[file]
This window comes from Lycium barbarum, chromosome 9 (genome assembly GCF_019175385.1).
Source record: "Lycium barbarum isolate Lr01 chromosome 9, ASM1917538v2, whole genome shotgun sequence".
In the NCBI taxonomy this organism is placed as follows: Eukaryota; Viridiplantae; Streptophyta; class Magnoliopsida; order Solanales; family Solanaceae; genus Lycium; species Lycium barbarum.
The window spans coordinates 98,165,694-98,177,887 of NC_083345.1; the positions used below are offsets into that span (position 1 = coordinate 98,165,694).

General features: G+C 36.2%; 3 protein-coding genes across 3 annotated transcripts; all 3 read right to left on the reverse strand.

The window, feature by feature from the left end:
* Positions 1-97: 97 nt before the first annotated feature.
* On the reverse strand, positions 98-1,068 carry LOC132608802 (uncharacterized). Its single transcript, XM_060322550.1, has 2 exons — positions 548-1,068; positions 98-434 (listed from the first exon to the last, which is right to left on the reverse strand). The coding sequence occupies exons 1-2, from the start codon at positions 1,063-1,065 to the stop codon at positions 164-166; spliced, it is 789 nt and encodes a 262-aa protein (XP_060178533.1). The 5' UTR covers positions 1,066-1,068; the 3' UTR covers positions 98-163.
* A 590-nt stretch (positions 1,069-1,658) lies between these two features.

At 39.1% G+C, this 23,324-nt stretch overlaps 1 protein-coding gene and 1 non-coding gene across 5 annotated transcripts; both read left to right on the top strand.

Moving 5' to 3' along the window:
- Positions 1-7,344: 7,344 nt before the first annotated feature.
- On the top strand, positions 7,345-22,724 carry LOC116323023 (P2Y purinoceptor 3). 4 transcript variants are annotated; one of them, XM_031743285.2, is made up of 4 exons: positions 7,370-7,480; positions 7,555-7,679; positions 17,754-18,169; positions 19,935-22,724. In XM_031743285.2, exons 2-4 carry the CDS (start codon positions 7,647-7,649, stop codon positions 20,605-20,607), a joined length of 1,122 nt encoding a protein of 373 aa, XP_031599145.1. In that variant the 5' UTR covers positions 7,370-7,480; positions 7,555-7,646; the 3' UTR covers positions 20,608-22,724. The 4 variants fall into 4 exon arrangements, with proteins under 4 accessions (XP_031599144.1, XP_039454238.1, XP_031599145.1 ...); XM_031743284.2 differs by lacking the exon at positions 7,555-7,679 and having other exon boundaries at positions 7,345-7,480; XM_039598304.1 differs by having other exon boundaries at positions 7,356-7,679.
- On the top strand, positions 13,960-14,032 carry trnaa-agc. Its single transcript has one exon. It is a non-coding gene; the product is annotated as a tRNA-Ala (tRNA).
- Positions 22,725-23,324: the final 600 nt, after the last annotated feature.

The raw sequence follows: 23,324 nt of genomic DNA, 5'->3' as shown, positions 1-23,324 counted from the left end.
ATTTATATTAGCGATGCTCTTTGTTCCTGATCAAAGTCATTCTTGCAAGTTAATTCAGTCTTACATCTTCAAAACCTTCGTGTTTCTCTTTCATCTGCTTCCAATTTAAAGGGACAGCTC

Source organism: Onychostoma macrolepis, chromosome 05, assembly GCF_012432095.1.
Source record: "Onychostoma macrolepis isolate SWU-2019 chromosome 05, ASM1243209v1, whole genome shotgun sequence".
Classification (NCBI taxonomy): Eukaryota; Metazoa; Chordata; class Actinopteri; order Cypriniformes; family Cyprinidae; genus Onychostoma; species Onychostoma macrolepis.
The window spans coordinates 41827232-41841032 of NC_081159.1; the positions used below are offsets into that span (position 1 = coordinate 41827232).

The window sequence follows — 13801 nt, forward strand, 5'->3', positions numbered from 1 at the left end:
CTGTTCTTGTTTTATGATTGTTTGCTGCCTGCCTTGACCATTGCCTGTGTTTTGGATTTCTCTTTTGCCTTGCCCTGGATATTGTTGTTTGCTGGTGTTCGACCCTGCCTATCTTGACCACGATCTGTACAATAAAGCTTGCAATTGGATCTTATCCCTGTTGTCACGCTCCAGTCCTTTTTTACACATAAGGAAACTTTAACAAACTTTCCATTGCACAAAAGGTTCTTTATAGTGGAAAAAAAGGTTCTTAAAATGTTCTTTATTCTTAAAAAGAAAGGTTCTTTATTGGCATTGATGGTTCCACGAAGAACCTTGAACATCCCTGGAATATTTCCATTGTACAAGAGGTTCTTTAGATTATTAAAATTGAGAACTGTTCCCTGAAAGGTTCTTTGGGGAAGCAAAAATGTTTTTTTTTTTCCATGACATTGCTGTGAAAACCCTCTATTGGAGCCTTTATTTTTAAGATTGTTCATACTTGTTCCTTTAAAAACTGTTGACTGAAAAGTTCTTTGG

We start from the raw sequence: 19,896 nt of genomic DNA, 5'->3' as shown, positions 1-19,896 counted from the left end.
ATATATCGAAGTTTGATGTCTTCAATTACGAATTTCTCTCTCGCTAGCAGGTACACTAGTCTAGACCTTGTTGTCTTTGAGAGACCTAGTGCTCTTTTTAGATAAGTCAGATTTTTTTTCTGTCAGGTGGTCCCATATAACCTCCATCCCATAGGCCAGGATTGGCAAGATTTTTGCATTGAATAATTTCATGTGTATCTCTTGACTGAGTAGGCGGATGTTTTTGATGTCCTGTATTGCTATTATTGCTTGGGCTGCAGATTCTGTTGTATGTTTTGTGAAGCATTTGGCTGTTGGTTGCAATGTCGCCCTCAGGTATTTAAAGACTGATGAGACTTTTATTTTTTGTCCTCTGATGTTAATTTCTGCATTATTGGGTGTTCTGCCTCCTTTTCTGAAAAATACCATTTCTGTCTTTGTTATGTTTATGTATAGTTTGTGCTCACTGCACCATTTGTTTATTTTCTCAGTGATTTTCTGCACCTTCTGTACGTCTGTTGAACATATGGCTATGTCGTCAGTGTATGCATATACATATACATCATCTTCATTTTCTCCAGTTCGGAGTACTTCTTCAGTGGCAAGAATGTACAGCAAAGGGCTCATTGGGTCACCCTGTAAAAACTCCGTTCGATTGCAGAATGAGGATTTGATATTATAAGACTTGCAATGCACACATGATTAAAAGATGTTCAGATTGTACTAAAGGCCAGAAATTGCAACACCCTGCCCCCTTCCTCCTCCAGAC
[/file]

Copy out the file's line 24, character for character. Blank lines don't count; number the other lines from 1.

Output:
We start from the raw sequence: 19,896 nt of genomic DNA, 5'->3' as shown, positions 1-19,896 counted from the left end.